PmUra414 was made by insertion of a c-myc tagged PCR product from the URA3 gene into a version of pRS414 bearing the TPI1 promoter. The ura3 mutants were made by error-prone PCR mutagenesis . The mutated PCR products were co-transformed into SEY6210 (MATα ura3-52 leu2-3, -112 his3-Δ200 trp1-Δ901 lys2-801 suc2-Δ9) together with Nco1-Bpu101 cut pmUra414 and selected on plates lacking tryptophan. A pool of colonies was then plated onto 5-fluoroorotic acid plates at either 25°C or 37°C. Colonies from these plates were streaked out and further tested for temperature sensitive growth on plates lacking uracil. Rescued plasmids were sequenced.
In-frame GFP fusions were made between downstream EcoR1 and BamH1 sites. The SSO1 fusion was made by replacement of the GFP with a GFP-SSO1 fusion . Fusions were similarly made to the N-termini of SNC1 and VAM3. USE1 was cloned by PCR into a TPI1-promoter-GFP containing version of pRS416 and the GFP-USE1 fusion used to replace GFP in the URA3 fusion constructs.
The region encoding the first 92 amino acids from the c1857 bacteriophage lambda repressor was cloned by PCR and subsequently mutated by PCR to introduce a L57A change . This fragment was subsequently used to replace the URA3 moiety in the GFP fusion constructs. Galactose-inducible constructs were made by placing the fusion constructs in a version of YCpLac33 carrying the GAL1/10 promoter fragment. Sequences of all PCR generated constructs were verified by DNA sequencing.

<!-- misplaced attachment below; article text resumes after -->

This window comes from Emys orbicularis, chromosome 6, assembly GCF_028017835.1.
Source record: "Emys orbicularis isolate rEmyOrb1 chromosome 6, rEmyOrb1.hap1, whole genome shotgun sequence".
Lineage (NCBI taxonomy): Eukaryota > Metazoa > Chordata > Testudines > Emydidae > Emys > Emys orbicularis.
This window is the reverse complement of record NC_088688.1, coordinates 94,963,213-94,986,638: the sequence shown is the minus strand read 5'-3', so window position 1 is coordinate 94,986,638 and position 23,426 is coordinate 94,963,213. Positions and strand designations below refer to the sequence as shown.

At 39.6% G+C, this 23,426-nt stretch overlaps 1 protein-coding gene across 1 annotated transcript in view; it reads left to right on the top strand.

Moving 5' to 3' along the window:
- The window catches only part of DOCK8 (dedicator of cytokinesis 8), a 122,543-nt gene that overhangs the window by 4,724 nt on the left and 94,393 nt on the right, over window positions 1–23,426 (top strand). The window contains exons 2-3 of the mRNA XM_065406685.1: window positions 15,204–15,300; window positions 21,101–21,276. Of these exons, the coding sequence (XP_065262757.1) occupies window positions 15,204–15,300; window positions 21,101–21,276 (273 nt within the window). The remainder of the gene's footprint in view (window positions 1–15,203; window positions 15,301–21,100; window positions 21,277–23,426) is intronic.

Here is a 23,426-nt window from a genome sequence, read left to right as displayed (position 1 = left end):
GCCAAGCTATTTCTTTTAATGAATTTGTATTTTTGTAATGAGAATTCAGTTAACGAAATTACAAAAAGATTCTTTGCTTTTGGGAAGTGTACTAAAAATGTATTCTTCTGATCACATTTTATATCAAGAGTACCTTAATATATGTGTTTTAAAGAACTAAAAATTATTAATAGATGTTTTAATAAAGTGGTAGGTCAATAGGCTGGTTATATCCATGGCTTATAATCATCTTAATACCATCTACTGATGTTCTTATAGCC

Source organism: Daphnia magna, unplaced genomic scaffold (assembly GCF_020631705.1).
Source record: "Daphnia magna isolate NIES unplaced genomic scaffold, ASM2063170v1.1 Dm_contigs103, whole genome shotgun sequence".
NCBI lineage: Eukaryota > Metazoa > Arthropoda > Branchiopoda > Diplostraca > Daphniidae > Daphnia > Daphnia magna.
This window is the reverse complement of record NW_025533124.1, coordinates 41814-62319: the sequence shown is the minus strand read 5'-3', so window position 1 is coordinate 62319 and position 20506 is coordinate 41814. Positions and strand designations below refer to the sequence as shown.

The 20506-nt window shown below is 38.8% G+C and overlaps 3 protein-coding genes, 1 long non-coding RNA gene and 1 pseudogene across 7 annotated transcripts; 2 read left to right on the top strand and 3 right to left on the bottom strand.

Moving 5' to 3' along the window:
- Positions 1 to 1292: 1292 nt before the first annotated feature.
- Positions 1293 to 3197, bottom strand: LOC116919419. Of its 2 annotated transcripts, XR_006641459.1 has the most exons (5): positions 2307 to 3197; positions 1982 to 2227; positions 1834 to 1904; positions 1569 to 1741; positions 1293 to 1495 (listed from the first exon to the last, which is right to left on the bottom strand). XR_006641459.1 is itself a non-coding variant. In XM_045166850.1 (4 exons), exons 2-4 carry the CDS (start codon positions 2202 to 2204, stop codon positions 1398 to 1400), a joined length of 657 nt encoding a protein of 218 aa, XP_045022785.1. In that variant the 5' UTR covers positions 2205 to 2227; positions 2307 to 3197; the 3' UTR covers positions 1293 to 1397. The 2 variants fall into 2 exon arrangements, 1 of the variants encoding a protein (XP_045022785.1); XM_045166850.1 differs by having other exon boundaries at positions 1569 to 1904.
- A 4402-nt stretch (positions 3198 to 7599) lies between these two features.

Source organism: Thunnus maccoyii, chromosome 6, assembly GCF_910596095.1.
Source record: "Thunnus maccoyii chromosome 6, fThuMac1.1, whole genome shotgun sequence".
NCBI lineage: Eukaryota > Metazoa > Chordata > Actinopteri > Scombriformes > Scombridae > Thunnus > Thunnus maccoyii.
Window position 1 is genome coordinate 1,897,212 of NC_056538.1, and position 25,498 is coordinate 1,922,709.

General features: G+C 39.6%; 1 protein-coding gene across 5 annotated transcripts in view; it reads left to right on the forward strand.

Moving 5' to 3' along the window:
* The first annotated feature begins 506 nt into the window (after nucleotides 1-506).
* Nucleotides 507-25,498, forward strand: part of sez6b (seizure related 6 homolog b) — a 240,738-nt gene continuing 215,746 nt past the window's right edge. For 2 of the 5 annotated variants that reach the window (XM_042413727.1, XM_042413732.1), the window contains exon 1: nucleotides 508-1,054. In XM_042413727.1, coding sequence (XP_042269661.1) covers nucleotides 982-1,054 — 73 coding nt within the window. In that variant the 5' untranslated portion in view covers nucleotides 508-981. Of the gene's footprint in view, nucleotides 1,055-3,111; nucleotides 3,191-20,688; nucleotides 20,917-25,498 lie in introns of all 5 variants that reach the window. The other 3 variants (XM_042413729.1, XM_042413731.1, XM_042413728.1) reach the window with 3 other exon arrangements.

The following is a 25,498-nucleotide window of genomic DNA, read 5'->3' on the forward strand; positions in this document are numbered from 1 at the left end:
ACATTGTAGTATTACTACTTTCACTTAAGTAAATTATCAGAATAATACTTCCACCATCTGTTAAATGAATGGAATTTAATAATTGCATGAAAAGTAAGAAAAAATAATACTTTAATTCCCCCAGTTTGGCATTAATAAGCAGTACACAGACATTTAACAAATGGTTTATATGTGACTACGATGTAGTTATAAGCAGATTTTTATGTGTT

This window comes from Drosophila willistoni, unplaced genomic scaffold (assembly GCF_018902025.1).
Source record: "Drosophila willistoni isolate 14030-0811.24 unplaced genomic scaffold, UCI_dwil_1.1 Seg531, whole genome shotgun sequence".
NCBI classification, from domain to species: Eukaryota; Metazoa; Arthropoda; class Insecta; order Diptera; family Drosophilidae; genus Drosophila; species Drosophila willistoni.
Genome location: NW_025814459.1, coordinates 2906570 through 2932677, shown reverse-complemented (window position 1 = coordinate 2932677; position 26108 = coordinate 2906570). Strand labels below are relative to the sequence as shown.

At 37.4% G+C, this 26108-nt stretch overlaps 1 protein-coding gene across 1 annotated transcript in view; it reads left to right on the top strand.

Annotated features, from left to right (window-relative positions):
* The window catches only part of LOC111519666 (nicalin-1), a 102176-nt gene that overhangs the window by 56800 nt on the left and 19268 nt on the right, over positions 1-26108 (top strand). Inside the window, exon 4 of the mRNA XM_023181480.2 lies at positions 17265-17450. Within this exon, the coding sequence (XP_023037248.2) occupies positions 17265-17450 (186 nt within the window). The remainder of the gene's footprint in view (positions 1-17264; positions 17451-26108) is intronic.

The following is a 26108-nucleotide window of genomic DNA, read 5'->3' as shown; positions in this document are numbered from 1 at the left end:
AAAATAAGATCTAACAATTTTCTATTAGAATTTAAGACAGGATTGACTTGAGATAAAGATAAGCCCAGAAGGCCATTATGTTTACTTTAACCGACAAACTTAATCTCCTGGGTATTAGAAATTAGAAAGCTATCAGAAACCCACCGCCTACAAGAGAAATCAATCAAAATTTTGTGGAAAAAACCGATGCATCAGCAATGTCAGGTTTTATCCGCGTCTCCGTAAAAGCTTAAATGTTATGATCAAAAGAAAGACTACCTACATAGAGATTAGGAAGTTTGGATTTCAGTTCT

Cycloheximide chase experiments
Cells were grown into early log phase and after addition of cycloheximide (to 500 µg/ml) were shaken at the temperatures shown, and samples taken at the indicated times. These were spun down and stored on dry ice before being subjected to alkaline lysis and solublisation as described by . Samples were run on PAGE and western blots probed with anti-GFP (Roche Diagnostics) and anti PGK (Molecular Probes). In experiments using the cim3-1 strain, cells were preincubated for 1 hour at 37°C prior to the addition of cycloheximide. For the galactose shutoff experiments cells were transferred from medium containing 2% galactose and raffinose into medium containing 2% glucose for 4 hours before temperature shift.
Live cell imaging was performed on concanavalin-A coated slides using a Zeiss LSM510. Images were adjusted for contrast and brightness, and in some cases, they were blurred to filter noise, by using Adobe Photoshop (Adobe Systems, Mountain View, CA).
Conceived and designed the experiments: MJL HP. Performed the experiments: MJL. Wrote the paper: HP.